Customer service has always been a critical aspect of any business operation, helping companies build brand reputation and differentiate their offering in the marketplace. With the rise of cloud-based services and increased demand for personalised customer experiences, more organisations are seeing the advantages of moving their contact centre operations to the cloud. CCaaS (Contact Centre as a Service) combines contact centre hosting with cloud-based infrastructure and capabilities that streamline customer journeys and make it easier for organisations to tailor the customer experience.
With studies showing that moving contact centre operations to the cloud can increase satisfaction scores from 59% to 85%, CCaaS is causing companies to rethink their contact centre strategies. However, switching from a traditional contact centre model to the cloud can be an unnerving experience for contact centre managers. Undertaking a CCaaS migration successfully with minimum operational disruption and maximum business benefits means sound planning and taking a number of factors into account:
Review and define organisational requirements
Firstly, it’s important to identify your business goals and needs in terms of what you do and what you want to achieve with a CCaaS migration. A good outcome is the result of good planning. Look at the existing infrastructure and pain points in your current customer services operations, as well as organisational requirements when it comes to scalability, functionality, app integration, analytics and reporting.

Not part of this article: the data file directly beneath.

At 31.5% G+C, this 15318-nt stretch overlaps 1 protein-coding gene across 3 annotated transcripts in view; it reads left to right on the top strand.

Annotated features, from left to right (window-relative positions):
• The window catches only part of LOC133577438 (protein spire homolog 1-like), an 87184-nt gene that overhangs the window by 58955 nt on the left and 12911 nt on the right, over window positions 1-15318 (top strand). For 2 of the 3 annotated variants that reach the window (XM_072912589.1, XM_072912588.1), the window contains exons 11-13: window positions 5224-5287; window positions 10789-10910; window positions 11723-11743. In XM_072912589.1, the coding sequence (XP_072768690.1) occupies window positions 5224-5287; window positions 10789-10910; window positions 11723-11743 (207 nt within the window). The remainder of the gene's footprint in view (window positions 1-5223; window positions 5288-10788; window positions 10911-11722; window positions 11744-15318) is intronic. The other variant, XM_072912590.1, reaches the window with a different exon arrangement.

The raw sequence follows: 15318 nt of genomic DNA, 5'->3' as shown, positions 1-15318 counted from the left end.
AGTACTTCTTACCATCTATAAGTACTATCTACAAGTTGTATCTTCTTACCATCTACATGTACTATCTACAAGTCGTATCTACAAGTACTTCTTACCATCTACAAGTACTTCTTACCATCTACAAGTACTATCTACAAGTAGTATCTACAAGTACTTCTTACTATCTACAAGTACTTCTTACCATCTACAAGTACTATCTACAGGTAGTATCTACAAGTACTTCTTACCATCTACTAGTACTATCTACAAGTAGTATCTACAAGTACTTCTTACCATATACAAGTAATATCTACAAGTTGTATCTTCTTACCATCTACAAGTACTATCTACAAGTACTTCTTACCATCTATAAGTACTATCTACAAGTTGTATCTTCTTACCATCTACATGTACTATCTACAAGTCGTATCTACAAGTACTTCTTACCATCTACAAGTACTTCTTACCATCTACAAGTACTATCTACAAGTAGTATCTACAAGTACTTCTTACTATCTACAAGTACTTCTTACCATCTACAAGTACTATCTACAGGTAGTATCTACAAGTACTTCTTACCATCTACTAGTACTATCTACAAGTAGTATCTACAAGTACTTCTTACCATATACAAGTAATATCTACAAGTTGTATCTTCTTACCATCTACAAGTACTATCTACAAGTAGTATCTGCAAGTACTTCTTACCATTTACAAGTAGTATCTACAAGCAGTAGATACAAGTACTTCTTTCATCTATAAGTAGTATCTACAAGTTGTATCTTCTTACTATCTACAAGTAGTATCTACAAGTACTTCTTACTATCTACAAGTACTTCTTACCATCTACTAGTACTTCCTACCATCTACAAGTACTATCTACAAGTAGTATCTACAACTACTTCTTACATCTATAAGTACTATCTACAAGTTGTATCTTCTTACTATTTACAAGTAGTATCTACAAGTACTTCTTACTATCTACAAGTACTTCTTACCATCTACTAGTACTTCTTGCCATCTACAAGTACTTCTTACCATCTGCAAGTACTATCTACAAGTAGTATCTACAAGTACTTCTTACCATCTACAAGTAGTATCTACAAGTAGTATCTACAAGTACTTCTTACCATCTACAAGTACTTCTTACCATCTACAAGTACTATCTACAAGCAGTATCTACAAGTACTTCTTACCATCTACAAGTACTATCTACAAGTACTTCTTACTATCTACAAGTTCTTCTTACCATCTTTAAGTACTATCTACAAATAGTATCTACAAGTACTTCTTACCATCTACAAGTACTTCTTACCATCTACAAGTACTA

CCaaS solutions can be deployed in different ways, such as public cloud, private cloud or hybrid – each with its own disadvantages and advantages – understand the differences and choose the best one for your needs:
Public cloud – Hosted by third-party providers so you don’t need to invest in hardware or software infrastructure. These are typically very scalable and easily deployed but you may have less control over configuration.
Private cloud – Hosted in your own data centre, or dedicated environment, private cloud offers more control over configuration. At the same time, greater investment is needed for the initial infrastructure.
Hybrid cloud – These combine the benefits of public and private cloud environments, so you can use private cloud for certain functions and public cloud for others. While this offers flexibility, it can be more complex to manage.